Hergé’s Tintin cartoon adventures have been translated into more than fifty languages and read by tens of millions of children aged, as their publishers like to say, “from 7 to 77.” Arguing that their characters are as strong and their plots as complex as any dreamed up by the great novelists, Tom McCarthy asks a simple question: is Tintin literature?
McCarthy takes a cue from Tintin himself, who spends much of his time tracking down illicit radio signals, entering crypts, and decoding puzzles and suggests that we too need to ‘tune in’ and decode if we want to capture what’s going on in Hergé’s work. What emerges is a remarkable story of illegitimacy and deceit, in both Hergé’s work and his own family history. McCarthy shows how the themes this story generates—expulsion from home, violation of the sacred, the host-guest relationship turned sour, and anxieties around questions of forgery and fakeness—are the same that have fuelled and troubled writers from the classical era to the present day.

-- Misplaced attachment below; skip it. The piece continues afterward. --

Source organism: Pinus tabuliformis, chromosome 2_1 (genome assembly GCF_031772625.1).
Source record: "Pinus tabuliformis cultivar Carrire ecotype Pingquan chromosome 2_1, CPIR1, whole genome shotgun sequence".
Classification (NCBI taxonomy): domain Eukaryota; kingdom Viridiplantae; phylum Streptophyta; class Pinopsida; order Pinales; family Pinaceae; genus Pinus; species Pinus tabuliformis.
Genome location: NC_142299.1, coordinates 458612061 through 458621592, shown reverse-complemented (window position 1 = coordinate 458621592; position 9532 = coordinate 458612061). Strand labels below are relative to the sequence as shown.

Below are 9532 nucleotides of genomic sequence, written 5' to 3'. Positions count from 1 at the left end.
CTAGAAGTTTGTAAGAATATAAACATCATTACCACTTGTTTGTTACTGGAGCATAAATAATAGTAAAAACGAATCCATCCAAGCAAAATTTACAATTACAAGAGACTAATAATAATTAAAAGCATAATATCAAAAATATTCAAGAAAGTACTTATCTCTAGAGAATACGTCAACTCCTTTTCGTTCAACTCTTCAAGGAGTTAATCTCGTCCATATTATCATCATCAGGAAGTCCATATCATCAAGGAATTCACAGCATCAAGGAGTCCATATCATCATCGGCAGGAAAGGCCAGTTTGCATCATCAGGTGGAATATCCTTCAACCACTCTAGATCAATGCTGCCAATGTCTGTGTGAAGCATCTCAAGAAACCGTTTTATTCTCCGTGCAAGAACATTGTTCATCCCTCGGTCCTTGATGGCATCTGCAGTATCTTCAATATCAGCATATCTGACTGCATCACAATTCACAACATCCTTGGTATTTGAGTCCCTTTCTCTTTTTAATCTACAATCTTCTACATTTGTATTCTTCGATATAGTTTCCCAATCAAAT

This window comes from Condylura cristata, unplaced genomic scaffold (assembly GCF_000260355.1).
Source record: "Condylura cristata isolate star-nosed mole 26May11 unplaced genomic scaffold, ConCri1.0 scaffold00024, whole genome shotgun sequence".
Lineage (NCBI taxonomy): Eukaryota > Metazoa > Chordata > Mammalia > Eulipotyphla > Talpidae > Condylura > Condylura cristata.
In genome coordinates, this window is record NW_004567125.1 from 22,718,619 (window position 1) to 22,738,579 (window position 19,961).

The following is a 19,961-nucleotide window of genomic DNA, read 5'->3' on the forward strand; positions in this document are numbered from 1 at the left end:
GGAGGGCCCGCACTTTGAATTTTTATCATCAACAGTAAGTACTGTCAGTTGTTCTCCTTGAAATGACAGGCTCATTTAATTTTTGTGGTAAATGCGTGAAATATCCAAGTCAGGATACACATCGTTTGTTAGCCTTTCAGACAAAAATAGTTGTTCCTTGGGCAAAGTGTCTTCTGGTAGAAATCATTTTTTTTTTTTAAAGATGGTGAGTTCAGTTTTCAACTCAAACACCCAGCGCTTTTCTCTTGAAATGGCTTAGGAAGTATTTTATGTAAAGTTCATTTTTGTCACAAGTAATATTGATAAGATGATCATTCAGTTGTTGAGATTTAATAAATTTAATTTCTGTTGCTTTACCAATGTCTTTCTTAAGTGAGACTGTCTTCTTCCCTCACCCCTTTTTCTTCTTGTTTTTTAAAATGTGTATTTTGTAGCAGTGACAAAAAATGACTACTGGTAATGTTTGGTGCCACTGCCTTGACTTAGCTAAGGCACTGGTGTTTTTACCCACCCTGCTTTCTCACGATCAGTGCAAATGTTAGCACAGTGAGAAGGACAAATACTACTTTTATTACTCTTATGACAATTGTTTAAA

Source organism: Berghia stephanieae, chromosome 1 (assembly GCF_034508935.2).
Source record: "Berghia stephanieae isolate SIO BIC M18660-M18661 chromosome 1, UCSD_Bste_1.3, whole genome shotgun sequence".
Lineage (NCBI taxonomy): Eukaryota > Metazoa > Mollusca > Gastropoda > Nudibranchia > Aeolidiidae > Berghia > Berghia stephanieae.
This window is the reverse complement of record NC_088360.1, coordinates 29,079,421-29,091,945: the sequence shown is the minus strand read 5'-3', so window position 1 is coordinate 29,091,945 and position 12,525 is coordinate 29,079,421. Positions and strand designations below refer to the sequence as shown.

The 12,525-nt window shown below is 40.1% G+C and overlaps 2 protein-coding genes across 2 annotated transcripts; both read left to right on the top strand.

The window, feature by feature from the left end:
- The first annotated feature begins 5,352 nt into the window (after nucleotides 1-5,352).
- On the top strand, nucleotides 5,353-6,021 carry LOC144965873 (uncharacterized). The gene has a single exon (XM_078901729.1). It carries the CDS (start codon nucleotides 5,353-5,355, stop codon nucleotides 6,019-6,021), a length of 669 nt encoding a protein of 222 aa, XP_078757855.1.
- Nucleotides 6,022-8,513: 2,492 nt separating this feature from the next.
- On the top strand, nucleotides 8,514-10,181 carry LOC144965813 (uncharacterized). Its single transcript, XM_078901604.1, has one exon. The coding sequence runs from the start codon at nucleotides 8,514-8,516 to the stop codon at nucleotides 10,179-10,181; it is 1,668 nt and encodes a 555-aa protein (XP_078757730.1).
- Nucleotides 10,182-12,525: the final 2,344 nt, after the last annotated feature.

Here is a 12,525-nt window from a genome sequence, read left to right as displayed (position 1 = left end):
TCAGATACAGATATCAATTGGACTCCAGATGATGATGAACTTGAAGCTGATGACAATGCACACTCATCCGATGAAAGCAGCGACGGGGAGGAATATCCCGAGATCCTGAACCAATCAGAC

McCarthy offers an exceptional, and very up-close, reading of Hergé’s texts, characters, and plots, finding that they conceal layer after layer of coded messages and signifiers, of thicknesses and densities, of crosscurrents, hidden meanings, and sublimated desires. Here is a fascinating, and sometimes disturbing work of deconstruction—one section is entitled “Castafiore’s Clit,” referring to the opera singer Mme Castafiore, whose voice can, as McCarthy puts it, “blow away all other discourse,” and seeing Captain Haddock’s broken pipe as an emasculation.
His provocative conclusion is that Tintin’s ultimate ‘secret’ is that of literature itself—as such Tintin and the Secret of Literature should be avidly consumed by not only Tintin lovers but also by anyone with an interest in literature, philosophy, or art.